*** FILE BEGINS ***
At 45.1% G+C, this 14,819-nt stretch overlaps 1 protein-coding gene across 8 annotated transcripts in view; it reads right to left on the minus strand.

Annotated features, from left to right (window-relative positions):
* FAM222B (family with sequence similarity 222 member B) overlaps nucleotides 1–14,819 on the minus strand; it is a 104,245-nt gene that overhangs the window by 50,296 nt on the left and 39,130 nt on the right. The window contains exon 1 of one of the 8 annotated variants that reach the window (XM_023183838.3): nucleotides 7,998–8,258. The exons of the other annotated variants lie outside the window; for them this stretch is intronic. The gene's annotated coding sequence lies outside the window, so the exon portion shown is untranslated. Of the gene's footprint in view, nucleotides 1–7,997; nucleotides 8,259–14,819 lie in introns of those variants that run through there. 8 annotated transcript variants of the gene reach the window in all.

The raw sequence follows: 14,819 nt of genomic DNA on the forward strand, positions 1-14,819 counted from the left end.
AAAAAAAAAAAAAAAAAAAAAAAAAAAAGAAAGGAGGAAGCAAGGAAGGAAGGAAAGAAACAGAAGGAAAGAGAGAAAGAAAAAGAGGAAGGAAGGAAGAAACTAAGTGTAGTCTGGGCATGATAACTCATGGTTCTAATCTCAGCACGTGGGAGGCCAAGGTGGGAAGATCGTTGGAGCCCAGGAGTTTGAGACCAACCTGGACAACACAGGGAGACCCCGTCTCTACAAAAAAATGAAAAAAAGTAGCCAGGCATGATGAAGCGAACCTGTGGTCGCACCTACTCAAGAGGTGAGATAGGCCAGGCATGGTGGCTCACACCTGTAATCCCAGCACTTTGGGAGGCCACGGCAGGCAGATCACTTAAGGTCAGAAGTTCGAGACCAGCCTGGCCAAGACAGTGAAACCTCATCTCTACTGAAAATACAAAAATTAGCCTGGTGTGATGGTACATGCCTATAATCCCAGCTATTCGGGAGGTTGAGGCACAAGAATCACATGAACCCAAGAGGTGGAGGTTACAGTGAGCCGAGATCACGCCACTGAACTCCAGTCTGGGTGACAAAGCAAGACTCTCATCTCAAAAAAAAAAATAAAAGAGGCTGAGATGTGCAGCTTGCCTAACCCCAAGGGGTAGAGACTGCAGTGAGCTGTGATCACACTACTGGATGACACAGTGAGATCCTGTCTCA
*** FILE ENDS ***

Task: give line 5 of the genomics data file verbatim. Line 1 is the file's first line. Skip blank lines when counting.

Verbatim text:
AAAAAAAAAAAAAAAAAAAAAAAAAAAAGAAAGGAGGAAGCAAGGAAGGAAGGAAAGAAACAGAAGGAAAGAGAGAAAGAAAAAGAGGAAGGAAGGAAGAAACTAAGTGTAGTCTGGGCATGATAACTCATGGTTCTAATCTCAGCACGTGGGAGGCCAAGGTGGGAAGATCGTTGGAGCCCAGGAGTTTGAGACCAACCTGGACAACACAGGGAGACCCCGTCTCTACAAAAAAATGAAAAAAAGTAGCCAGGCATGATGAAGCGAACCTGTGGTCGCACCTACTCAAGAGGTGAGATAGGCCAGGCATGGTGGCTCACACCTGTAATCCCAGCACTTTGGGAGGCCACGGCAGGCAGATCACTTAAGGTCAGAAGTTCGAGACCAGCCTGGCCAAGACAGTGAAACCTCATCTCTACTGAAAATACAAAAATTAGCCTGGTGTGATGGTACATGCCTATAATCCCAGCTATTCGGGAGGTTGAGGCACAAGAATCACATGAACCCAAGAGGTGGAGGTTACAGTGAGCCGAGATCACGCCACTGAACTCCAGTCTGGGTGACAAAGCAAGACTCTCATCTCAAAAAAAAAAATAAAAGAGGCTGAGATGTGCAGCTTGCCTAACCCCAAGGGGTAGAGACTGCAGTGAGCTGTGATCACACTACTGGATGACACAGTGAGATCCTGTCTCA